NORTH DAKOTA (KXNET) — When you buy and sell land in North Dakota, it’s important to be able to navigate that process, especially if you’re a farmer.

As you would expect, there is a difference between residential land and agricultural land.

“The primary difference is that residential property has already been plaited. So, it has been broken out into Lot 1, block 1 whatever the name of the addition is. Agricultural property has usually not been plaited. So you are dealing with a lot of legal description,” said Attorney Chris Nyhus.

Farmland is usually passed down from family member to family member which could make the process a whole lot easier.

However, if you are a new and young farmer looking to start your own farm you may face some obstacles. One such obstacle you may face is evening finding the proper land in the first place.

“I don’t think the obstacles are legal, it’s more market. A piece of land may not hit the market for a generation,” said Nyhus. “I think a lot of the farmers own a lot of land, but they also lease especially the younger ones. They start leasing out some land. A good tactic I’ve seen for some of my clients is when you sign the lease, ask the owners if they ever do decide to sell would you consider giving me a first right of refusal.”

Another question people may ask is: how do you know that the seller you’re dealing with owns the land?

“It’s with one of these. This is an abstract and it has hundreds of pages. The abstract tells the story of the land. And it goes back to the very beginning,” said Nyhus.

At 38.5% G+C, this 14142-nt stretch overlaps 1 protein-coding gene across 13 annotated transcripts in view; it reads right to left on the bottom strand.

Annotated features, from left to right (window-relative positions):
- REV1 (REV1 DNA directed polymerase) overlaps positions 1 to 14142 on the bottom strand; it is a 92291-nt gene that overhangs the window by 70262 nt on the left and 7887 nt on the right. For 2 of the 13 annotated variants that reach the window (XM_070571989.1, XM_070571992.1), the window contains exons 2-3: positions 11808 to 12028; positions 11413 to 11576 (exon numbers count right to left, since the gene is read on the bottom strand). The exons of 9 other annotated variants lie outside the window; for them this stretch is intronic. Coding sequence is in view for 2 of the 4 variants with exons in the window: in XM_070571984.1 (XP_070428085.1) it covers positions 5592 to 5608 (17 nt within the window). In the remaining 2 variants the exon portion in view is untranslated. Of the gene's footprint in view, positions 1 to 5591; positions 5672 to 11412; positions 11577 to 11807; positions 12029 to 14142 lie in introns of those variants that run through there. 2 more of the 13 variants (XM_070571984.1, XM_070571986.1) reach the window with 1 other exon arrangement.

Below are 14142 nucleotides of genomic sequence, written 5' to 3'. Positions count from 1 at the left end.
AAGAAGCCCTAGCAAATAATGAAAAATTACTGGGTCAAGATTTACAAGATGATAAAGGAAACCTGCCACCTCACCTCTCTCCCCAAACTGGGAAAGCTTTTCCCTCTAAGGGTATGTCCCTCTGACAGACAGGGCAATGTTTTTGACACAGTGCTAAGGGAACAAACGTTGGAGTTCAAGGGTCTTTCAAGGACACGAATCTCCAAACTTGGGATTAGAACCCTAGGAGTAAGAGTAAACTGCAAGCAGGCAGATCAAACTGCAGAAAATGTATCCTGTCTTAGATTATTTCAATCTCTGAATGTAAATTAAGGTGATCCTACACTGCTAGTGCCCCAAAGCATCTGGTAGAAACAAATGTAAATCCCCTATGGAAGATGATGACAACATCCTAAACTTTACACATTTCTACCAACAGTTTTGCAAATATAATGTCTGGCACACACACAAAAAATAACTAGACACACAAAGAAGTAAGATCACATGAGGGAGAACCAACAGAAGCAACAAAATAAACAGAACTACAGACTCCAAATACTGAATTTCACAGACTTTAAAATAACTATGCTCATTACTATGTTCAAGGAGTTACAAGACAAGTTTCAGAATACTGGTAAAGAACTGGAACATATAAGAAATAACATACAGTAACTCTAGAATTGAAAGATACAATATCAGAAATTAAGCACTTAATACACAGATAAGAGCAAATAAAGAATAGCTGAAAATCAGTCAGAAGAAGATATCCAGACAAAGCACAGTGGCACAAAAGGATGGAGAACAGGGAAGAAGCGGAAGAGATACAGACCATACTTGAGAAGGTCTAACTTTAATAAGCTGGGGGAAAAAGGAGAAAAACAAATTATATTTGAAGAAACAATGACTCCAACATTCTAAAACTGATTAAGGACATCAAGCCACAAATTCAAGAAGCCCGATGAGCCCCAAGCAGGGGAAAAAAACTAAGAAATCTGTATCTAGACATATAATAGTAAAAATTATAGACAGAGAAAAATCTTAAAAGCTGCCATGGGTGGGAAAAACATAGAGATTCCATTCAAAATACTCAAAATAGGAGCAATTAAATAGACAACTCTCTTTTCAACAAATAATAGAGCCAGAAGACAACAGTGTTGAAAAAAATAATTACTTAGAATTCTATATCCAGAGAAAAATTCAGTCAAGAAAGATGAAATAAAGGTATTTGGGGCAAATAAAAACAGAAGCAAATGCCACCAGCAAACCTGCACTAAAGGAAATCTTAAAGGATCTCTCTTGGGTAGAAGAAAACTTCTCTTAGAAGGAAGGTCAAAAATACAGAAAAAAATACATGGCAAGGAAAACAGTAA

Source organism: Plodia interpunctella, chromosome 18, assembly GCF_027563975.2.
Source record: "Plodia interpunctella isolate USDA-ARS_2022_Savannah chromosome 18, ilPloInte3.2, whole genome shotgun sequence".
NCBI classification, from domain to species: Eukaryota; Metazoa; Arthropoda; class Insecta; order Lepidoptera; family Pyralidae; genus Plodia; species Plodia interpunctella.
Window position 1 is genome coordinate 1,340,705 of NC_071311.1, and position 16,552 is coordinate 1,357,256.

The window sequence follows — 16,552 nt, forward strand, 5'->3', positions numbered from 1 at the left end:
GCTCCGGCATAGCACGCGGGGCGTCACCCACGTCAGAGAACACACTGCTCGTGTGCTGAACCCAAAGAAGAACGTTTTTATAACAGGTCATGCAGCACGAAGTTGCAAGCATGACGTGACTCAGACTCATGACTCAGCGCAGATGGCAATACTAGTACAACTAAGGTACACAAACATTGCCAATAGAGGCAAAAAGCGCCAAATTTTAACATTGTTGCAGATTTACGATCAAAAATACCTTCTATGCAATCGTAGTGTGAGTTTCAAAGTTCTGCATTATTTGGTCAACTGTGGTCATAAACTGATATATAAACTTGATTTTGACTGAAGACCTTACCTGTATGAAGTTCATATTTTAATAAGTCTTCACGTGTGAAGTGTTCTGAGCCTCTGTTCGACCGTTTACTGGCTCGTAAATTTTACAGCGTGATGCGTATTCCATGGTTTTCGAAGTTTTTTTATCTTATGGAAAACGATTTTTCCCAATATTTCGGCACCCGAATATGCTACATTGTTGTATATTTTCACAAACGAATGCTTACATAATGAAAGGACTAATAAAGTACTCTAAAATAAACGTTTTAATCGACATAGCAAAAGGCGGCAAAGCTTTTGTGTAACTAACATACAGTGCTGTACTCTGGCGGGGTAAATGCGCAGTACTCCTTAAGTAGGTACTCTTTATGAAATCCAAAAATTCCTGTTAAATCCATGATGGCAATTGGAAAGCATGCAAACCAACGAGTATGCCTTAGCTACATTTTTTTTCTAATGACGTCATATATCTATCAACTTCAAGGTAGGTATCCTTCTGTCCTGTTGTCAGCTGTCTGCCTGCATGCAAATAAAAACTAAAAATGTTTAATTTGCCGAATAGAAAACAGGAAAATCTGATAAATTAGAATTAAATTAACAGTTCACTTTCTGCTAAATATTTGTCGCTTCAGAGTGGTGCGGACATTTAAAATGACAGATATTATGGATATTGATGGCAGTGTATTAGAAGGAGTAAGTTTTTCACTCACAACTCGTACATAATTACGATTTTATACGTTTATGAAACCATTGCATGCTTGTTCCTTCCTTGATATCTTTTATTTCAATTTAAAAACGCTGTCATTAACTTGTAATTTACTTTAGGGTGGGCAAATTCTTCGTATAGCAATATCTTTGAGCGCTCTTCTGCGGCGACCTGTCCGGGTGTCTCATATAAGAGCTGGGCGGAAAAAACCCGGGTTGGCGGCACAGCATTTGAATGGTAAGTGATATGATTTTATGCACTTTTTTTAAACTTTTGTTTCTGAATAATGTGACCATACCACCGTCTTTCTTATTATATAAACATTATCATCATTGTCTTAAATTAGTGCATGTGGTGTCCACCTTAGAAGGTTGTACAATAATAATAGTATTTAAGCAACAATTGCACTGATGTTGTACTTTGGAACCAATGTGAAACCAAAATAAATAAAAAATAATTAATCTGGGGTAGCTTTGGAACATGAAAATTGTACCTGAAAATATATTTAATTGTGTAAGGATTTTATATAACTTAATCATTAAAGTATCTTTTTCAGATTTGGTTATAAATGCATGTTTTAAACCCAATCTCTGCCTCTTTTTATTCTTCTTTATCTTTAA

The attorney will review the abstract. The abstract will have everything recorded when anything that impacted the land was recorded by the county recorder’s office.

An interesting topic that tends to pique people’s interest is adverse possession.

Adverse possession is when someone who doesn’t own the land can acquire the title of the land by taking it. And sometimes, if they take and use that land for a long period of time, that land becomes theirs.

“These cases don’t happen frequently, but they do happen. We have had some go through our office. In order to successfully adversely possess land from a different person you have to do it openly. You have to not be hiding the fact that you are occupying the land,” said Nyhus.

So what should farmers and future farmers do?

According to Nyhus, the succession and the future of a farm is extremely important.

He suggests farmers should sit down and review the title of the land — because sometimes it’s easy to forget whose name is on that piece of paper.